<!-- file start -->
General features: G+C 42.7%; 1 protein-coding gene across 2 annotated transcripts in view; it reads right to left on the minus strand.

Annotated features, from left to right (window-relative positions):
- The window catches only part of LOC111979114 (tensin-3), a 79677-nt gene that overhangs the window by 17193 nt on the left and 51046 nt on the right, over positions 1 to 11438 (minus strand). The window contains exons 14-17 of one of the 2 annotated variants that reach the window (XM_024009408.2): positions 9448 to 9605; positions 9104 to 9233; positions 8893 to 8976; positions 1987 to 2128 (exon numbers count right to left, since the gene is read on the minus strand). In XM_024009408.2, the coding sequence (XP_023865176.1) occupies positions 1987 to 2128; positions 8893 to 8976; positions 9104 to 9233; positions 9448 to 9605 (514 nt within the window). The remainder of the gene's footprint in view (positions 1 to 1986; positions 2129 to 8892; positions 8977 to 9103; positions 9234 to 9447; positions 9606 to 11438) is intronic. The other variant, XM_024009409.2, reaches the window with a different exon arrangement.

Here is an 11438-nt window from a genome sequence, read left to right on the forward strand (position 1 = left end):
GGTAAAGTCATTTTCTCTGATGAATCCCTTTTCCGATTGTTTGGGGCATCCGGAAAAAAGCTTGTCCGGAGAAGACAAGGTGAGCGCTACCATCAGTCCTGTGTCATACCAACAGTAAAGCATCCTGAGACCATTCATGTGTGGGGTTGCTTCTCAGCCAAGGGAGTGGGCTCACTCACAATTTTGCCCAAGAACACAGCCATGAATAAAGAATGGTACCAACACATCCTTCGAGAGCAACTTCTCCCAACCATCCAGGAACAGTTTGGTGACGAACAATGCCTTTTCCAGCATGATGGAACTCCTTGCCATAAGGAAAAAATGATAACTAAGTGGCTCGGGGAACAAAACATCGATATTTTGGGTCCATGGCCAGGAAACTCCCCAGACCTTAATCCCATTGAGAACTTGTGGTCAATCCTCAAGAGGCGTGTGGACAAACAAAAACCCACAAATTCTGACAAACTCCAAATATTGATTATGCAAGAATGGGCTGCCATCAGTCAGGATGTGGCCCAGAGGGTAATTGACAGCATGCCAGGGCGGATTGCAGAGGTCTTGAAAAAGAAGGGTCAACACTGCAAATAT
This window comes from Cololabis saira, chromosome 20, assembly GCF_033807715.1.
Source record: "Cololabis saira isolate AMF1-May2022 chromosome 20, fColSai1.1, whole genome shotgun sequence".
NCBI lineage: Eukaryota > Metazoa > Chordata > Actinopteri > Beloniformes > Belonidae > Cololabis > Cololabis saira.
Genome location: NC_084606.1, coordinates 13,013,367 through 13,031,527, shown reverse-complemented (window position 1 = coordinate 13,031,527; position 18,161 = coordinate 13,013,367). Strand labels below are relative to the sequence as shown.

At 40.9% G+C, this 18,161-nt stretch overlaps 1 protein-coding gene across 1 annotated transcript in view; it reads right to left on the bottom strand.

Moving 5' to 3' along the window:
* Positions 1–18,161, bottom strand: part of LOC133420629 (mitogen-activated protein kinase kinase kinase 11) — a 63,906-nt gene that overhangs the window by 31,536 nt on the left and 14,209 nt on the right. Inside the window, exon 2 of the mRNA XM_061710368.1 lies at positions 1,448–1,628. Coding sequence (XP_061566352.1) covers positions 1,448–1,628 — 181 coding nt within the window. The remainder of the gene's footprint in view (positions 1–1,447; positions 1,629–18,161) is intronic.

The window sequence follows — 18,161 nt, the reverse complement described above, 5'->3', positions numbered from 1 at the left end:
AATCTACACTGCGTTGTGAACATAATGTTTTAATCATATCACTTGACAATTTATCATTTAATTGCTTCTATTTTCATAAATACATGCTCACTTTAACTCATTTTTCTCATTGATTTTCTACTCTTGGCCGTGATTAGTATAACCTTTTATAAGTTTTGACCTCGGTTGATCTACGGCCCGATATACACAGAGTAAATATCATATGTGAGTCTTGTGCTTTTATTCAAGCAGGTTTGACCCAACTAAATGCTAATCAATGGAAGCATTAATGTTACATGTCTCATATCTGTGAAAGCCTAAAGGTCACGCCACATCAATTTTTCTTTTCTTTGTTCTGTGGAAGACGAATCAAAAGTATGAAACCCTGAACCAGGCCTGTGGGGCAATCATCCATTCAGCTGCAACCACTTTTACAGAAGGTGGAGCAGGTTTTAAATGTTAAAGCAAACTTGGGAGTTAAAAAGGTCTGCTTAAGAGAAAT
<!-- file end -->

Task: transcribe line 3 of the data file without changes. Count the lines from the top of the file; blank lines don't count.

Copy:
- The window catches only part of LOC111979114 (tensin-3), a 79677-nt gene that overhangs the window by 17193 nt on the left and 51046 nt on the right, over positions 1 to 11438 (minus strand). The window contains exons 14-17 of one of the 2 annotated variants that reach the window (XM_024009408.2): positions 9448 to 9605; positions 9104 to 9233; positions 8893 to 8976; positions 1987 to 2128 (exon numbers count right to left, since the gene is read on the minus strand). In XM_024009408.2, the coding sequence (XP_023865176.1) occupies positions 1987 to 2128; positions 8893 to 8976; positions 9104 to 9233; positions 9448 to 9605 (514 nt within the window). The remainder of the gene's footprint in view (positions 1 to 1986; positions 2129 to 8892; positions 8977 to 9103; positions 9234 to 9447; positions 9606 to 11438) is intronic. The other variant, XM_024009409.2, reaches the window with a different exon arrangement.